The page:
Baptists in the United States and elsewhere are responding to the disasters caused by the passage of Hurricane Isaac through sections of the Caribbean and the United States.

Churches in Haiti provided shelter and other forms of assistance to those affected by the storm. "Source of Light," a new complex of school, orphanage and other facilities in the Delmas 19 community in Port-au-Prince, Haiti's capital, built largely through funding provided by the Baptist World Alliance® (BWA), sheltered a number of families. Haitian churches were also used as shelters during the storm.

Isaac left at least 19 dead and at least six missing in the Caribbean nation, while many farms were destroyed and livestock killed.  A number of Haitian churches and other property were damaged, while some Baptist members were left homeless.

Heavy wind and rain caused by the storm also affected other Caribbean countries, including Antigua, Jamaica, Cuba, and the Dominican Republic, but there were no reports of loss of life or widespread damage.

The North American Baptist Fellowship (NABF), one of six regional fellowships of the BWA, has activated its Disaster Response Network to assist Americans who suffered from the effects of the storm. The network comprises a diverse group of Baptist conventions and unions that cooperate with each other in disaster response.

Isaac dumped enormous amounts of water along the US Gulf Coast. Reports were that some 864,000 residents in the state of Louisiana were without electricity, while Mississippi also experienced outages. Heavy rain and possible tornados were expected in Arkansas. At least five other states were under tornado watch. Blocked roads and high winds had hampered initial response efforts.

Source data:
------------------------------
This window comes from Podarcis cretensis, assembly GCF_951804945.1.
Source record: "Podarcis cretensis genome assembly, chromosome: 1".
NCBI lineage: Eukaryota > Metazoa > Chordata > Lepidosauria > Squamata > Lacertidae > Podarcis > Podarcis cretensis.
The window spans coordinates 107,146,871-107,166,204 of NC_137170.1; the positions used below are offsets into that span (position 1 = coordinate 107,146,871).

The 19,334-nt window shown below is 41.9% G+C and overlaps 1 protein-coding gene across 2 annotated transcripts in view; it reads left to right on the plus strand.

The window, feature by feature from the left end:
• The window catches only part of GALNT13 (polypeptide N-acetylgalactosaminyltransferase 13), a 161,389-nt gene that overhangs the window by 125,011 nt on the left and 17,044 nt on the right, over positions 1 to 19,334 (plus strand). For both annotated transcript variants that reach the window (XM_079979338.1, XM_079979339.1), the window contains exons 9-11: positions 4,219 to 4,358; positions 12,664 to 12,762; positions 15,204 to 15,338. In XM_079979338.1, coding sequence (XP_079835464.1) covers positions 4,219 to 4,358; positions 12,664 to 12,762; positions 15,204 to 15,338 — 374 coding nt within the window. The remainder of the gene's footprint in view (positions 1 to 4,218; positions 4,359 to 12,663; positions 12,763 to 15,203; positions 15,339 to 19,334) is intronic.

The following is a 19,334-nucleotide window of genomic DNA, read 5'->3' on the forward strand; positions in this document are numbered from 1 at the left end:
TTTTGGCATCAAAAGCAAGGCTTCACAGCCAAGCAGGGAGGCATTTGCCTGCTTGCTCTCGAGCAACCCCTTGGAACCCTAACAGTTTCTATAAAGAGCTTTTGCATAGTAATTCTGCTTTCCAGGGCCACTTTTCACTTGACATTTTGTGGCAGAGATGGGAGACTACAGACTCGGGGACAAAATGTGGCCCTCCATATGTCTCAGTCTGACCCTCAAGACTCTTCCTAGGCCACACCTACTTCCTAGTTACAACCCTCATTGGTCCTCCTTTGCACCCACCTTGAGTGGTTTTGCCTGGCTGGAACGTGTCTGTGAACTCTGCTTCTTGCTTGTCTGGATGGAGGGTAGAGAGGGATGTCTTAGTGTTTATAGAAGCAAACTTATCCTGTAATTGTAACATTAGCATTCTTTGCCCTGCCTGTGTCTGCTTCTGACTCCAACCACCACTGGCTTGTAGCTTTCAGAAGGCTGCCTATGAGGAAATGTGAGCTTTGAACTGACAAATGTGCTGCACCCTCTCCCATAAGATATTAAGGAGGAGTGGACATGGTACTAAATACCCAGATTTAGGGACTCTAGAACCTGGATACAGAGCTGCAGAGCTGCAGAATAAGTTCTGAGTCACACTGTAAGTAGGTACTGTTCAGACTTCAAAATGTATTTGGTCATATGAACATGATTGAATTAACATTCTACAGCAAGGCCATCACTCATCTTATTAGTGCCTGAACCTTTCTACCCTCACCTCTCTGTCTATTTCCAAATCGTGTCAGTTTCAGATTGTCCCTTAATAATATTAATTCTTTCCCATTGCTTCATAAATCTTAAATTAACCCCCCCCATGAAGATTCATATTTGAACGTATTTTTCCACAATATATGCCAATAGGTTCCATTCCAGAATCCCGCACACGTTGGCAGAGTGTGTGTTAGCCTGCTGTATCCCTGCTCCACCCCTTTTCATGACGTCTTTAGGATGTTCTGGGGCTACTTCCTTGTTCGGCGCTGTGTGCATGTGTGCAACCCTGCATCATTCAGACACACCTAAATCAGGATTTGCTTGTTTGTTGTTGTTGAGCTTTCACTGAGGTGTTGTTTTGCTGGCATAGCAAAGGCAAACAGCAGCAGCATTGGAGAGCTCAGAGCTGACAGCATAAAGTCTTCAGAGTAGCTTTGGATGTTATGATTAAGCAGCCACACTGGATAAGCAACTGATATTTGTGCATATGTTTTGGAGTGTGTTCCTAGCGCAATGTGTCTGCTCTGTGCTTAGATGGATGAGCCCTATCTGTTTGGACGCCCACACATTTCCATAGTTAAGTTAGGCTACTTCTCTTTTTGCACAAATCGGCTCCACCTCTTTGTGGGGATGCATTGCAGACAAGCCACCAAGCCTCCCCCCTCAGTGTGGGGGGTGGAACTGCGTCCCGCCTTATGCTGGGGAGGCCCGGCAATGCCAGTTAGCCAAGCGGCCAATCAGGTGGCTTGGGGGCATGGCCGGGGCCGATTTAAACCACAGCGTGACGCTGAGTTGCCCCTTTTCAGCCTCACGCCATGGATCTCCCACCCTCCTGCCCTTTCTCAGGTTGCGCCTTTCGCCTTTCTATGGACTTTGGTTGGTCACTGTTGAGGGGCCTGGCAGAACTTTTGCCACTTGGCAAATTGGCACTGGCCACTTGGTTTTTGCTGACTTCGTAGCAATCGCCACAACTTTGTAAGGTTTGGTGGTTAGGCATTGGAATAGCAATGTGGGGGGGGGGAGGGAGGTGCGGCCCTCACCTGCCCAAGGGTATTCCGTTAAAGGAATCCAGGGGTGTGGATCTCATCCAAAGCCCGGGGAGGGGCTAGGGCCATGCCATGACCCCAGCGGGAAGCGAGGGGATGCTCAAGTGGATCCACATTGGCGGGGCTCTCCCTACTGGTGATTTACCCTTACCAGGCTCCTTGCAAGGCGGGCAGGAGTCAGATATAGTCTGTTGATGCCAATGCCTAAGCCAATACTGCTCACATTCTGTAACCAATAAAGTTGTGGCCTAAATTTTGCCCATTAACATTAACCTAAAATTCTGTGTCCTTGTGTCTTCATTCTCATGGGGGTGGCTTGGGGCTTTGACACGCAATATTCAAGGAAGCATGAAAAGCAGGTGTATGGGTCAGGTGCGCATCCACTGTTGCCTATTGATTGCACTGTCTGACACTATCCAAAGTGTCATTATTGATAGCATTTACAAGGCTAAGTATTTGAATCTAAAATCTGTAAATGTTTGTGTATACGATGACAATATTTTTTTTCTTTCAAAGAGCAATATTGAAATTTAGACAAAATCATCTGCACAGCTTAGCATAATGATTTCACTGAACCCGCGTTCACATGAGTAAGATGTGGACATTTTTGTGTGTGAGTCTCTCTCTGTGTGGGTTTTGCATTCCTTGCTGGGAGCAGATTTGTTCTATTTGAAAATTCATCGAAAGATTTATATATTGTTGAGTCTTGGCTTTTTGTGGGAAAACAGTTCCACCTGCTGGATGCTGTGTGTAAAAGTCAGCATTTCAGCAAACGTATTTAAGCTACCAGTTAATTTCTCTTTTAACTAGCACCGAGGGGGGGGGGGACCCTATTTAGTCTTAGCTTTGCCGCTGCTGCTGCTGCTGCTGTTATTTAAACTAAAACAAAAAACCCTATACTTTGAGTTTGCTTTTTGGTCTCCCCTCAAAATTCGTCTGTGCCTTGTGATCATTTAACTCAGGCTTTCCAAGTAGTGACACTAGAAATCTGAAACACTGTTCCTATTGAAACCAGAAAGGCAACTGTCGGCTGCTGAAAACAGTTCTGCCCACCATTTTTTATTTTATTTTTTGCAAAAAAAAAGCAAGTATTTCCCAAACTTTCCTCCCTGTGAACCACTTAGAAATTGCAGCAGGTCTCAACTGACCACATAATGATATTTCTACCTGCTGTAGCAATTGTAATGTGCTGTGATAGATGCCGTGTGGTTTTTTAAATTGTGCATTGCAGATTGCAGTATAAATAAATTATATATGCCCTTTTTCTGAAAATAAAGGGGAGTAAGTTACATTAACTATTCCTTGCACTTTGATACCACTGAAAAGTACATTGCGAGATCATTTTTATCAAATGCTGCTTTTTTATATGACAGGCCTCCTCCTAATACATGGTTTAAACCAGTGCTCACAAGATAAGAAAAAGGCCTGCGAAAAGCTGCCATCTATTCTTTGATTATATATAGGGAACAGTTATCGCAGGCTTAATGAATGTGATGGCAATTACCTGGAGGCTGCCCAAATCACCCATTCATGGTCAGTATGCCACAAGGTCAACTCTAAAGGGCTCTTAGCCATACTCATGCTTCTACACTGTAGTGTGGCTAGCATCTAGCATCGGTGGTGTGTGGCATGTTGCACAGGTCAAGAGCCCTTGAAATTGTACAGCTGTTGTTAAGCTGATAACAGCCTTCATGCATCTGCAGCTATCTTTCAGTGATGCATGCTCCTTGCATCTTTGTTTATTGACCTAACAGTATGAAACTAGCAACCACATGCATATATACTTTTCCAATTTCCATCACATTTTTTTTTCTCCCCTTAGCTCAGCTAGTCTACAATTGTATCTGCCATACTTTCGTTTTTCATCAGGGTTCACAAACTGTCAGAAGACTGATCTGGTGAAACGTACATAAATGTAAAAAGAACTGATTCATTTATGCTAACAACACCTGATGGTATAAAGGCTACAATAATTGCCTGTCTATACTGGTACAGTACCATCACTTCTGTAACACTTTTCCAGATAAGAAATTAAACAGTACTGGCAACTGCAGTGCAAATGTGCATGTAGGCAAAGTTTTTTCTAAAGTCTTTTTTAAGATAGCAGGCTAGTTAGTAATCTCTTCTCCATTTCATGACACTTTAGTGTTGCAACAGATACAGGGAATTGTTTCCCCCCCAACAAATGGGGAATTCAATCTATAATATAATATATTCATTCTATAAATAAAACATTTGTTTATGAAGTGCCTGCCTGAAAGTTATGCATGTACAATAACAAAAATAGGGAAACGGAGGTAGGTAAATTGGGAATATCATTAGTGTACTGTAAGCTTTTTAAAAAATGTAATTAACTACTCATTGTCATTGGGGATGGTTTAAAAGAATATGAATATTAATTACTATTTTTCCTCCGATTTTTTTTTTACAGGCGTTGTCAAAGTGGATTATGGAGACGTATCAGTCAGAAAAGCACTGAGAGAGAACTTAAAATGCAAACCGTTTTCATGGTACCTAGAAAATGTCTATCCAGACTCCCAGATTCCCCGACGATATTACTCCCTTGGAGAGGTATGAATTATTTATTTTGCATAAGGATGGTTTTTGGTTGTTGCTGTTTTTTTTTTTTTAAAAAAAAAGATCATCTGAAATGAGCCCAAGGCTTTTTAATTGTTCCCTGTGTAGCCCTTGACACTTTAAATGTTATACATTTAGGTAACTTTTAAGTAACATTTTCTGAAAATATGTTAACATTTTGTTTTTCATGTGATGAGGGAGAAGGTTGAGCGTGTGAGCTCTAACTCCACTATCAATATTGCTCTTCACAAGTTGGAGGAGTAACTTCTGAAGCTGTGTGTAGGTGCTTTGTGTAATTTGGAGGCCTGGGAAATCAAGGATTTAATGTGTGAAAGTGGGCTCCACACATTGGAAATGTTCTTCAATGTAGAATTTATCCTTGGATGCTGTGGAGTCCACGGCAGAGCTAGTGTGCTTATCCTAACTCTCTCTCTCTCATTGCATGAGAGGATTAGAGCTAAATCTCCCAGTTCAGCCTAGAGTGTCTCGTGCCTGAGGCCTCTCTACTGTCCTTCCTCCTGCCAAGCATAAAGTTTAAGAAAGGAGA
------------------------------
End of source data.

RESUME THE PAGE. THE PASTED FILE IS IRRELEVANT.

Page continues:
The Cooperative Baptist Fellowship (CBF) held conference calls with its state disaster response coordinators, national coordinators and partners to determine the most appropriate response. CBF is a partner in the NABF's response network. The CBF's Harry Rowland is the network's coordinator.

The BWA response is being coordinated by Baptist World Aid, which works closely with the NABF Disaster Response Network.  Donations may be made online at www.bwanet.org or sent to:

Baptist World Aid
405 North Washington Street
Falls Church, VA 22046, USA

Baptist World Alliance®
© August 31, 2012

Humanitarian crisis in Congo, BWA receives appeals for aid

The Baptist World Alliance® (BWA) is responding to appeals for assistance from Baptists in North Kivu province in the Democratic Republic of the Congo (DRC) due to a humanitarian crisis that has seen tens of thousands of Congolese fleeing their homes.

The United Nations Refugee Agency has reported that since April, its staff on the ground has witnessed tens of thousands of people fleeing their homes in North Kivu due to intense fighting between government forces and armed rebels. Many are seeking safety in neighboring countries such as Uganda and Rwanda, while others are looking for refuge in other parts of the DRC.

Baptists in the region told the BWA that conditions in camps housing displaced persons are deteriorating rapidly. Assistance from nongovernment organizations is not sufficient and there is urgent need for both medicine and food. "Many sick people are without help and sanitary conditions are not good," the BWA was informed. "Among those dying most are children. Many people are going to die not because of hunger but because of sickness."

The BWA, through Baptist World Aid, its relief and development agency, is appealing to Baptists to make donations to meet the urgent needs of Internally Displaced Persons (IDPs) in the DRC to assist with food, clothes and medicine in at least some of the eight IDP camps that have been established.

Donations may be made online at www.bwanet.org or sent to:
Baptist World Aid
405 North Washington Street
Falls Church, VA 22046
USA

Baptist World Alliance®

© August 20, 2012